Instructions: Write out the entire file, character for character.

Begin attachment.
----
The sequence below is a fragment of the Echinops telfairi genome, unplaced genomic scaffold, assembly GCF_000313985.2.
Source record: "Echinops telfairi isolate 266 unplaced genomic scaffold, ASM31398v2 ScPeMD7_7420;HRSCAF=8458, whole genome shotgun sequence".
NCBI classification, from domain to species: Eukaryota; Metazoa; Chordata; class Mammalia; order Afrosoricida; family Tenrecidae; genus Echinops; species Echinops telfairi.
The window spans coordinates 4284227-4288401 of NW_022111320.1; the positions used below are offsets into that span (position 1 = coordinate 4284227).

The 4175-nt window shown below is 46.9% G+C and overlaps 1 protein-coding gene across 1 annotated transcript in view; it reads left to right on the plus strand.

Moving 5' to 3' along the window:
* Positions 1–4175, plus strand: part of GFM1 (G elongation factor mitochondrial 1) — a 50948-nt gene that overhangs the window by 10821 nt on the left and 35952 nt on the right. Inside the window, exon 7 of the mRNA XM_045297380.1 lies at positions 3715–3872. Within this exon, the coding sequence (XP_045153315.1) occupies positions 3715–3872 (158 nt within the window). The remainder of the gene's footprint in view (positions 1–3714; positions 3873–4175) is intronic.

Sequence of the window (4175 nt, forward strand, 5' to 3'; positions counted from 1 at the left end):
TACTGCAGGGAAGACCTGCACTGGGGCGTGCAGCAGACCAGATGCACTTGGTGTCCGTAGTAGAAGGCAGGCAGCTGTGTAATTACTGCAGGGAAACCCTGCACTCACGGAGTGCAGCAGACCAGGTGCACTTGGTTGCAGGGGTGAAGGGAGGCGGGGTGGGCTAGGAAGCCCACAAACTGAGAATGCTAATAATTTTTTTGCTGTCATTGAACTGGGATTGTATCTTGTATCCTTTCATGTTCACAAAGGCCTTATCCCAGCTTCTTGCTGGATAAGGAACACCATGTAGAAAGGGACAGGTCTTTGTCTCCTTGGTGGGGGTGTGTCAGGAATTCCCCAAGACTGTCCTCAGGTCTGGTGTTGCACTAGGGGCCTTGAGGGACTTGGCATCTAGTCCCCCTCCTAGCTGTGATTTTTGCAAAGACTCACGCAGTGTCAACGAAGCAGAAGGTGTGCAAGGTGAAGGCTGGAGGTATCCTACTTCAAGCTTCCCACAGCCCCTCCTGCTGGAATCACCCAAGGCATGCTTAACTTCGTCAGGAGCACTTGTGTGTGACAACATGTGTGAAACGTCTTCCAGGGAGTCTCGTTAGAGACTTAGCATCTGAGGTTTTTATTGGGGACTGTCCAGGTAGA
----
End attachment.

The sequence below is a fragment of the Echinops telfairi genome, unplaced genomic scaffold, assembly GCF_000313985.2.
Source record: "Echinops telfairi isolate 266 unplaced genomic scaffold, ASM31398v2 ScPeMD7_7420;HRSCAF=8458, whole genome shotgun sequence".
NCBI classification, from domain to species: Eukaryota; Metazoa; Chordata; class Mammalia; order Afrosoricida; family Tenrecidae; genus Echinops; species Echinops telfairi.
The window spans coordinates 4284227-4288401 of NW_022111320.1; the positions used below are offsets into that span (position 1 = coordinate 4284227).

The 4175-nt window shown below is 46.9% G+C and overlaps 1 protein-coding gene across 1 annotated transcript in view; it reads left to right on the plus strand.

Moving 5' to 3' along the window:
* Positions 1–4175, plus strand: part of GFM1 (G elongation factor mitochondrial 1) — a 50948-nt gene that overhangs the window by 10821 nt on the left and 35952 nt on the right. Inside the window, exon 7 of the mRNA XM_045297380.1 lies at positions 3715–3872. Within this exon, the coding sequence (XP_045153315.1) occupies positions 3715–3872 (158 nt within the window). The remainder of the gene's footprint in view (positions 1–3714; positions 3873–4175) is intronic.

Sequence of the window (4175 nt, forward strand, 5' to 3'; positions counted from 1 at the left end):
TACTGCAGGGAAGACCTGCACTGGGGCGTGCAGCAGACCAGATGCACTTGGTGTCCGTAGTAGAAGGCAGGCAGCTGTGTAATTACTGCAGGGAAACCCTGCACTCACGGAGTGCAGCAGACCAGGTGCACTTGGTTGCAGGGGTGAAGGGAGGCGGGGTGGGCTAGGAAGCCCACAAACTGAGAATGCTAATAATTTTTTTGCTGTCATTGAACTGGGATTGTATCTTGTATCCTTTCATGTTCACAAAGGCCTTATCCCAGCTTCTTGCTGGATAAGGAACACCATGTAGAAAGGGACAGGTCTTTGTCTCCTTGGTGGGGGTGTGTCAGGAATTCCCCAAGACTGTCCTCAGGTCTGGTGTTGCACTAGGGGCCTTGAGGGACTTGGCATCTAGTCCCCCTCCTAGCTGTGATTTTTGCAAAGACTCACGCAGTGTCAACGAAGCAGAAGGTGTGCAAGGTGAAGGCTGGAGGTATCCTACTTCAAGCTTCCCACAGCCCCTCCTGCTGGAATCACCCAAGGCATGCTTAACTTCGTCAGGAGCACTTGTGTGTGACAACATGTGTGAAACGTCTTCCAGGGAGTCTCGTTAGAGACTTAGCATCTGAGGTTTTTATTGGGGACTGTCCAGGTAGA